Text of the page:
Exploiting technology or exploited by technology?

Mobile payments

In my Public Service Internet monthly newsletter (Oct 2019) I wrote brief bit about the curious tale.

Exploiting technology or exploited by technology?
https://www.ft.com/content/e8a177d4-dfae-11e9-9743-db5a370481bc
ian thinks: curious tale, but it does raise a question about digital access and backups. Least we forget about power and when things go technically wrong.

The FT puts things behind the paywall, so here’s a copy I made on wallabag.

Its a number of mistakes which leads to £476.50 fine and a wrongful conviction. This made me reflect on my own usage..

I personally don’t use my phone to pay for things and like the idea of the Curve card because although the mobile app is useful, it can be used without my phone. I do have a card attached to my phone but never use it.

When using mobile tickets for flights and planes, I put them into google drive meaning if my phone is dead, broken or stolen I can still get the tickets with my other devices or another persons device. For this reason I avoid all apps which only display the ticket in side of it. For example the trainline app’s eticket isn’t ideal, hence why I tend to get paper tickets still. When travelling via a plane, I find most of the airlines have a copy you can get via PDF with the 3D barcode included. This goes straight into Gdrive and synced with dropbox on all my systems.
This is also why I prefer services which work offline because mobile/wifi access can be patchy and I don’t want to be reliant on network access to get into my password store or for the 2nd factor. Google maps offline has been a massive help in the past and I haven’t had a bill like I got in America in over 10 years. Shame it doesn’t sync the offline maps to my other devices

I always tend to carry around a battery pack and have a stash of cables in my laptop bag and try and keep the phone charged enough. Especially when going somewhere for a while. Everyone use to follow the ABCs (always be charging) but we all know that’d not great for lithium ion batteries.

Seems a lot to think about but so far its served me well…

Storing Mindmaps by date

Tedxliverpool mindmap in google calendar

Been  looking for a way to store my mindmaps, connect them to calendar events/ meetings all with the minimum of stress. Then I happen to look through Calendar Labs and saw this…

Event attachments
By Sundaresan V and Oana F – Mar 2010

Attach a Google document, spreadsheet or presentation to your event or upload a file from your computer. Important: guests do not automatically have permission to view Google Docs attachments. You must share each attached document.

As Mindmup already stores the mindmaps on Google Drive, it should be easy enough to link them to calendar events. Therefore making it easy to find them and easily retrievable. I’m not sure if this is the case if its somebody elses calendar request but theres only one way to find out.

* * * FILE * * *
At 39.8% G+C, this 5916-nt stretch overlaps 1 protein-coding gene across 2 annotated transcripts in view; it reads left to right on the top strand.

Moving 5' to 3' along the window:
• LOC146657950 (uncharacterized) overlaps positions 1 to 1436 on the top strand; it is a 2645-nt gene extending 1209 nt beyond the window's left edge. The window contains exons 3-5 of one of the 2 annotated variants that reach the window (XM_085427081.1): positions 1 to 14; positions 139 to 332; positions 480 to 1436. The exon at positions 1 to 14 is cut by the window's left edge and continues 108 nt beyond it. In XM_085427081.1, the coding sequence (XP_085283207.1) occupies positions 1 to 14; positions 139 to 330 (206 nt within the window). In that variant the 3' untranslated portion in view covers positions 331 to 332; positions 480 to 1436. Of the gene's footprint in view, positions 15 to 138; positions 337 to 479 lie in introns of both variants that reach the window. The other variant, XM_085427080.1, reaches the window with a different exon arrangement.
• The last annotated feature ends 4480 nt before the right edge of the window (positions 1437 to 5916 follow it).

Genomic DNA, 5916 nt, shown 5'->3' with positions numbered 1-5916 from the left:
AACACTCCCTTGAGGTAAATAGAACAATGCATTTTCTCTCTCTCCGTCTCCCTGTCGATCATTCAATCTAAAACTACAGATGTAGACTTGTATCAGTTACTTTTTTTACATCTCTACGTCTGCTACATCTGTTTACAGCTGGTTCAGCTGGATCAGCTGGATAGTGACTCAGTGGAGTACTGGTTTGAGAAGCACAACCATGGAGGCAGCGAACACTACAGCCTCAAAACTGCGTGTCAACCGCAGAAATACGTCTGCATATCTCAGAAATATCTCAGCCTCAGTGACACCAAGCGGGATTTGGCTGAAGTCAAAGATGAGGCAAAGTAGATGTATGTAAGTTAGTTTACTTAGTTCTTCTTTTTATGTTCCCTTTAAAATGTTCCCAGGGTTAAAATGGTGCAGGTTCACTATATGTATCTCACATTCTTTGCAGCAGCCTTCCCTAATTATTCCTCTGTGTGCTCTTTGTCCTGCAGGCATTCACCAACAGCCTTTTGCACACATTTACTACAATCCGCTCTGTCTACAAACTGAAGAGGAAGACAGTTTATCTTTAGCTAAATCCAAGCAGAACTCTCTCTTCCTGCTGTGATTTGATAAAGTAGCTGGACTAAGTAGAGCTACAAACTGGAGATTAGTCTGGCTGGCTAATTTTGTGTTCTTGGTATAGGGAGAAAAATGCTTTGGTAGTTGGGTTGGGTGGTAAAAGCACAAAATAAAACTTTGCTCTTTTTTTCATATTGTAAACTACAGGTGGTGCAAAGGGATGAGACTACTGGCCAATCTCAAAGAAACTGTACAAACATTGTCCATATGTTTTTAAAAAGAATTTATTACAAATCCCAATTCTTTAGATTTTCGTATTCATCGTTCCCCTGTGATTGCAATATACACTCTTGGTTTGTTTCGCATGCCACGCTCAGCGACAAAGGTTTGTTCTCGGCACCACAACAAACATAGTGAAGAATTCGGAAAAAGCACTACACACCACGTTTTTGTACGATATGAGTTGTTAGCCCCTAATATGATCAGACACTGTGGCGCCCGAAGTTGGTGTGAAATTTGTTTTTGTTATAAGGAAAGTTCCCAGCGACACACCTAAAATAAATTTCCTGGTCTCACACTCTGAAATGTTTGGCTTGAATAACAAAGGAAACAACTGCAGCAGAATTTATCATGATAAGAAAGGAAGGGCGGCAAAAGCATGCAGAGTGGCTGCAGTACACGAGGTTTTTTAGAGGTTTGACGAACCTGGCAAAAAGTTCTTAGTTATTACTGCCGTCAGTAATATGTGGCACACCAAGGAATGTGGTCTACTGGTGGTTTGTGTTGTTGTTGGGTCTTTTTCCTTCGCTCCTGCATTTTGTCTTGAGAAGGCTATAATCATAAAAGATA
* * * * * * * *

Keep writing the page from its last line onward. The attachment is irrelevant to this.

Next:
Well it certainly saves me building some custom solution with my own version control system (had thought about running a XMLDB or NoSQL db locally and creating Xlinks to the mindmaps. And this could be done because Mindmup is open, has a API and is using standard technologies.

Doesn’t quite solve my Evernote connection issue, plus its really a binary blob rather than a nice mindmap but alas its the best I can think. I was going to give Google Keep a try for storing notes, so maybe that might do something better with it.

Lesser known Google projects

Google unveils uProxy for Chrome, Firefox to help protect ‘free speech’- @757LiveTech

There seems to be a number of projects Google are developing which don’t get a lot of press attention. Here’s a few which have got me thinking…

uProxy

uProxy is a browser extension that lets users share alternative more secure routes to the Internet. It’s like a personalised VPN service that you set up for yourself and your friends. uProxy helps users protect each other from third parties who may try to watch, block, or redirect users’ Internet connections.

This project is an experiment in enabling people to provide each other with a more secure and private connection to the internet. At the moment, it is under active development and we are interested in working with a limitted number of testers to help develop the tool.

Yes can you imagine what fun you could have with uProxy and how easy it makes Proxying? Some Tor clients are simple but this could be really interesting as it adds a social aspect. This is fantastic for those trusted connections, such as friends whose ISP’s are blocking certain sites.

Google+ Ripples

I missed this and I’m sure many others did too. But Google+ Ripples visualises how things are shared on Google+. Now this might sound a bit lame as your not using G+ at the moment but the fact Google are sharing this data with the users, is encouraging.

Handwriting comes to Google

Gmail and Docs offer wide language support, however in some cases using the keyboard is less than ideal. Whether you’re a student trying to include a foreign phrase in your paper or an international consultant hoping to begin your message with a friendly local greeting, now you’ll be able to use your own handwriting to input words directly into Gmail and Google Docs with your mouse or trackpad.

Sound good, can’t wait to try this out. Be fun to try it on my tablet